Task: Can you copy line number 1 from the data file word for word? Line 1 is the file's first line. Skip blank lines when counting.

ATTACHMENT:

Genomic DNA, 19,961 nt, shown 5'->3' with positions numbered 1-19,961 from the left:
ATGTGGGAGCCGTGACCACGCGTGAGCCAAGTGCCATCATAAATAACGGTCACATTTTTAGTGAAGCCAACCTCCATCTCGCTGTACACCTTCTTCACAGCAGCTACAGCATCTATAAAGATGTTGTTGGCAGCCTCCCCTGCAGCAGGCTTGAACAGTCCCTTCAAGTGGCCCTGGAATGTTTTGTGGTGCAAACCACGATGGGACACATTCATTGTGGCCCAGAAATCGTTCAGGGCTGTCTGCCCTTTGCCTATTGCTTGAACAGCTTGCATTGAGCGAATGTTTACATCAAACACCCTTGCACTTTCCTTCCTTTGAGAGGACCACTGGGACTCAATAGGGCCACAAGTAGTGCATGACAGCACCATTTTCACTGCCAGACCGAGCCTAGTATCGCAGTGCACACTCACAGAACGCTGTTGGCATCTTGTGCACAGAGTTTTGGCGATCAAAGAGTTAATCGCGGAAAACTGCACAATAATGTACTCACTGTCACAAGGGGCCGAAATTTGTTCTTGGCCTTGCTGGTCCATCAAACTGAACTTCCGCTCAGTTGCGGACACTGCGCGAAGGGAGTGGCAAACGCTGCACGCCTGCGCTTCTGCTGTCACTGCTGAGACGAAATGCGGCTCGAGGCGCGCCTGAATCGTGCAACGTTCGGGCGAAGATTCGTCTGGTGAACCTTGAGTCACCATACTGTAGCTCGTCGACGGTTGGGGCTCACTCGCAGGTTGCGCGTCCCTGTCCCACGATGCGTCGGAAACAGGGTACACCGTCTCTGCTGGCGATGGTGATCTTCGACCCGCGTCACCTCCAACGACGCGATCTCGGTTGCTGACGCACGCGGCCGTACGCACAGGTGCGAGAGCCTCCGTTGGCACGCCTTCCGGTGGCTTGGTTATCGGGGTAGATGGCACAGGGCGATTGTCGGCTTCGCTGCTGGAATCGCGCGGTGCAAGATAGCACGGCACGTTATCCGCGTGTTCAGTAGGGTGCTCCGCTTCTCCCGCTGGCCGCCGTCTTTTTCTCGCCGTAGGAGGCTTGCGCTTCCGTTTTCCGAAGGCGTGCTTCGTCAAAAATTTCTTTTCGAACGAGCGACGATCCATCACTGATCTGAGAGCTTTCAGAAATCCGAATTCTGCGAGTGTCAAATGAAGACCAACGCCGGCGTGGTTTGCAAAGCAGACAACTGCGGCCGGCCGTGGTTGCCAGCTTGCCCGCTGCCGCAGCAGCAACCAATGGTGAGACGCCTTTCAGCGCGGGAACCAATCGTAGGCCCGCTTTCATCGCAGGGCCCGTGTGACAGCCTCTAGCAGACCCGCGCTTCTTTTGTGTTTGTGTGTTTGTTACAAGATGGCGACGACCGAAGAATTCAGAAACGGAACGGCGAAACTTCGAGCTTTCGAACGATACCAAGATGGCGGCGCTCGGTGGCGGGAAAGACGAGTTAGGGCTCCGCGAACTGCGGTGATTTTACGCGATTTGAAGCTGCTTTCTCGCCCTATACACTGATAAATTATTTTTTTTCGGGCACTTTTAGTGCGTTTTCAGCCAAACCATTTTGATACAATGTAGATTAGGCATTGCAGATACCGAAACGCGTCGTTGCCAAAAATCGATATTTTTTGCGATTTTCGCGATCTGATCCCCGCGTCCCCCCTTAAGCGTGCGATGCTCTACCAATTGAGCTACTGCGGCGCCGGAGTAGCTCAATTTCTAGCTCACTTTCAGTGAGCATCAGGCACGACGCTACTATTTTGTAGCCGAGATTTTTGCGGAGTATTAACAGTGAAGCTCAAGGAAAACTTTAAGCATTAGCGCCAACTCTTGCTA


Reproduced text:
Genomic DNA, 19,961 nt, shown 5'->3' with positions numbered 1-19,961 from the left: